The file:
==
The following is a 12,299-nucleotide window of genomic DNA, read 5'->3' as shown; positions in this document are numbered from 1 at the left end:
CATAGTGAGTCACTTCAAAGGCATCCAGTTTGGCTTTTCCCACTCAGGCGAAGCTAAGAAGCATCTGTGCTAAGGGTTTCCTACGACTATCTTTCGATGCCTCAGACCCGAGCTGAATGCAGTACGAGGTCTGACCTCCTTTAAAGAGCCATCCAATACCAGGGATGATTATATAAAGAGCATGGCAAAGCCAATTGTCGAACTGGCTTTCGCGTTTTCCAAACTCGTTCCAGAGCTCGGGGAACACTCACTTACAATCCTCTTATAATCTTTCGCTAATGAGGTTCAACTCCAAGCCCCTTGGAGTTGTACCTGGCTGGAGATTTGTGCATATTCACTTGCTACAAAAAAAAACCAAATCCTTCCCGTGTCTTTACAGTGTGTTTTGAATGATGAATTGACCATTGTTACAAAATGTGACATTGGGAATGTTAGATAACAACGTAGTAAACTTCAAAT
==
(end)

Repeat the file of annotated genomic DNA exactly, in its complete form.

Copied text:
The following is a 12,299-nucleotide window of genomic DNA, read 5'->3' as shown; positions in this document are numbered from 1 at the left end:
CATAGTGAGTCACTTCAAAGGCATCCAGTTTGGCTTTTCCCACTCAGGCGAAGCTAAGAAGCATCTGTGCTAAGGGTTTCCTACGACTATCTTTCGATGCCTCAGACCCGAGCTGAATGCAGTACGAGGTCTGACCTCCTTTAAAGAGCCATCCAATACCAGGGATGATTATATAAAGAGCATGGCAAAGCCAATTGTCGAACTGGCTTTCGCGTTTTCCAAACTCGTTCCAGAGCTCGGGGAACACTCACTTACAATCCTCTTATAATCTTTCGCTAATGAGGTTCAACTCCAAGCCCCTTGGAGTTGTACCTGGCTGGAGATTTGTGCATATTCACTTGCTACAAAAAAAAACCAAATCCTTCCCGTGTCTTTACAGTGTGTTTTGAATGATGAATTGACCATTGTTACAAAATGTGACATTGGGAATGTTAGATAACAACGTAGTAAACTTCAAAT